Tag Archives: Roman Empire

How the ancient Romans built roads to last thousands of years

An ancient Roman road leading into the Arc of Trajanus in Timgad, Batna, Algeria. Credit: Travel.com

During its zenith under the reign of Septimius Severus in 211 C.E., the mighty Roman Empire stretched over much of Europe, from the Atlantic to the Ural Mountains and from modern-day Scotland to the Sahara or the Arabian Gulf. Crucial to maintaining dominion over such a large empire was Rome’s huge and intricate network of roads that remained unparalleled even a thousand years after its collapse.

It is estimated that the Roman road network was more than 400,000 kilometers long, out of which over 80,000 km were stone-paved. Like arteries, these marvelous feats of engineering ferried goods and services rapidly and safely, connecting Rome, “the capital of the world”, to the farthest stretches of the empire, and facilitated troop movements to hastily assemble legions for both border defense and expansion. Encompassing both military and economic outcomes, roads were truly central to Rome’s political strategy.

While the Romans didn’t invent road building, they took this Bronze Age infrastructure to a whole new level of craftsmanship. Many of these roads were so well designed and built that they are still the basis of highways that we see today. These include Via Flaminia and Britain’s Fosse Way, which still carry car, bike, and foot traffic. The answer to their longevity lies in the precision and thoroughness of Roman engineering.

Roman road types and layout

Just like today, the Roman transportation network consisted of various types of roads, each with its pros and cons. These ranged from small local dirt roads to broad, stone-paved highways that connected cities, major towns, and military outposts.

According to Ulpian, a 2nd-century C.E. Roman jurist and one of the greatest legal authorities of his time, there were three major types of roads:

  • Viae publicae. These were public or main roads, built and maintained at the expense of the state. These were the most important highways that connected the most important towns in the empire. As such, they were also the most traveled, dotted by carts full of goods and people traveling through the vast empire. But although they were funded by the state, not all public roads were free to use. Tolls were common at key points of crossing, such as bridges and city gates, enabling the state to collect import and export taxes on goods.
  • Viae militares. Although Roman troops marched across all types of roads and terrain for that matter, they also had their dedicated corridors in the road network. The military roads were very similar to public roads in design and building methods, but they were specifically built and maintained by the military. They were built by legionaries and were generally closed to civilian travel.
  • Viae privatae. These were private roads that were built and maintained by citizens. These were usually dirt or gravel roads since local estate owners or communities did not possess the funds nor the engineering skills to match the quality of private roads.
  • Viae vicinales. Finally, there were secondary roads that lead through or towards a vicus or village. These roads ran into high roads or into other viae vicinales and could be either public or private.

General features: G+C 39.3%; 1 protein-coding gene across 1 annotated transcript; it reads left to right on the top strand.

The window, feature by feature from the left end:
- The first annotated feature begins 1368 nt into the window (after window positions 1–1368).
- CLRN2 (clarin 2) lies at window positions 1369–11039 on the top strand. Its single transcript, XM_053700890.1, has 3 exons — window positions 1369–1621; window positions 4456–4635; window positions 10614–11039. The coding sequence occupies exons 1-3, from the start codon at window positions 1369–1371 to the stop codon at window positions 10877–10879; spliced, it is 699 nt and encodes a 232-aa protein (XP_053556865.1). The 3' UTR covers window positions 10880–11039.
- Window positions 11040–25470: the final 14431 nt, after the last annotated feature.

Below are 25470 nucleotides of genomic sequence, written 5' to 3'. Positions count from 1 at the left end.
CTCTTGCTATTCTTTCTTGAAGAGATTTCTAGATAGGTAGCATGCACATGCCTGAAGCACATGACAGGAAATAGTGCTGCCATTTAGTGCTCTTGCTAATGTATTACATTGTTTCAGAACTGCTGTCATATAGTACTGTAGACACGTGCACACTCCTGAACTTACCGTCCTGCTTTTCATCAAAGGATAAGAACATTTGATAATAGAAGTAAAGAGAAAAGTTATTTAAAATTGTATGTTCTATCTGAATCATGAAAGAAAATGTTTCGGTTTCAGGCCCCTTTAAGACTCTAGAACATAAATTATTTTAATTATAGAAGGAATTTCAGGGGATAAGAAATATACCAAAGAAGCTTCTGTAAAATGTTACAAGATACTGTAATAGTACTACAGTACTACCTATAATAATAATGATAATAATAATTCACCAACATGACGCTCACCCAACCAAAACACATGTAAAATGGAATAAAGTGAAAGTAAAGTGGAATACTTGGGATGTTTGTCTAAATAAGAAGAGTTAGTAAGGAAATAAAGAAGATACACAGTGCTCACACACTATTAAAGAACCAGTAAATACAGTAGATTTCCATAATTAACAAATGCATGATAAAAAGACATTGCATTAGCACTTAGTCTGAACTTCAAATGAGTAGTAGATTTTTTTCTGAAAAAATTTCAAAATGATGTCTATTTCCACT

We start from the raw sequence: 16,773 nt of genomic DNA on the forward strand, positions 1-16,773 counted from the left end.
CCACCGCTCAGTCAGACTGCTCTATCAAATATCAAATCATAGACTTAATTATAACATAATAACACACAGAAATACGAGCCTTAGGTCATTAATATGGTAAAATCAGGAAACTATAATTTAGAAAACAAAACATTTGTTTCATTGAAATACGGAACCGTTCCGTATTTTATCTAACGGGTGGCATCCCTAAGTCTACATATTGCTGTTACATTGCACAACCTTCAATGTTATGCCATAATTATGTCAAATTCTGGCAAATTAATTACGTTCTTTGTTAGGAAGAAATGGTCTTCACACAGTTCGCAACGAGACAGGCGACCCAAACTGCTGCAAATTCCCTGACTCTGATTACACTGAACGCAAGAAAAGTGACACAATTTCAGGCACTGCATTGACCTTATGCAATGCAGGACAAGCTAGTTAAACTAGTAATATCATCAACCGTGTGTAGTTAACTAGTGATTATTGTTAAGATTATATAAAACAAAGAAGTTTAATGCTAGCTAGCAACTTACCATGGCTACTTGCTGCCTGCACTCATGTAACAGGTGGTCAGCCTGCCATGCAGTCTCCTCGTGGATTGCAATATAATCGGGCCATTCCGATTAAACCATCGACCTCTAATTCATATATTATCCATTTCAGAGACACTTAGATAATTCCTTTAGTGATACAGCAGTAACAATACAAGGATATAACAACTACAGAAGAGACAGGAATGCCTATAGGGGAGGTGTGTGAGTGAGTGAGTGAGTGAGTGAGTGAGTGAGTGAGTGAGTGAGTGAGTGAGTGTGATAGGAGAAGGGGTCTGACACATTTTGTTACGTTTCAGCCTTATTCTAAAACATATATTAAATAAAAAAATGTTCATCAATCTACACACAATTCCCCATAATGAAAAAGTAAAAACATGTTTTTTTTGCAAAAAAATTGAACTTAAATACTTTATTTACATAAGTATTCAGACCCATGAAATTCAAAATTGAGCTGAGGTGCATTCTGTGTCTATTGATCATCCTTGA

The first and most famous roman road was Via Appia (Appian Way) which linked Rome to Capua, covering 132 Roman miles or 196 kilometers. Via Appia was highly typical of how the Romans thought about building roads. It was very much a straight line that all but ignored geographical obstacles. The stretch from Rome to Terracina was essentially one 90-km long straight line.

Map of major Roman highways in the Italic peninsula.

Other important Roman roads of note include Via Flaminia which went from Rome to Fanum (Fano), Via Aemilia from Placentia to Augusta Praetoria (Aosta), Via Postumia from Aquileia to Genua (Genoa), and Via Popillia from Ariminum (Rimini) to Padova in the north and from Capua to Rheghium (Reggio Calabria) in the south.

Map of Roman Empire at its height in 125 C.E., showing the most important roads. Credit: Wikimedia Commons.

These roads were typically named after the Roman censor that paved them. For instance, Via Appia was named after censor Appius Claudius Caecus, who began and completed the first section as a military road to the south in 312 B.C.E during the Samnite Wars when Rome was still a fledgling city-state on a path to dominate the Italic peninsula.

While they had curved roads when it made sense for them, the Romans preferred taking the straightest path possible between two geographical points, which led to intriguing zig-zag road patterns if you zoom out far enough.

Building a straight road, especially over large distances, is a lot more technically challenging than meets the eye. Mensors were essentially the equivalent of today’s land surveyors who were tasked with determining the most appropriate placement and path a new road should take, depending on the terrain and locally available construction materials. These surveyors were well trained and employed standardized practices.

For instance, the incline of a road could not exceed 8 degrees in order to facilitate the movement of heavy carts packed with goods. To measure slopes, mensors employed a device called a khorobat, a 6-meter ruler with a groove on top into which water was poured. Road construction often started from two simultaneous opposing points that eventually joined in the middle. To draw perpendicular lines on the landscape and make sure the roads were straight and actually met, the surveyors employed the thunder or groma, the ancestor to the modern protractor, which consisted of a cross, at the four ends of which threads with lead weights were tied. When one weight on the same piece of wood correctly lined up with the one in front of it, the surveyor knew that the path of the road was straight.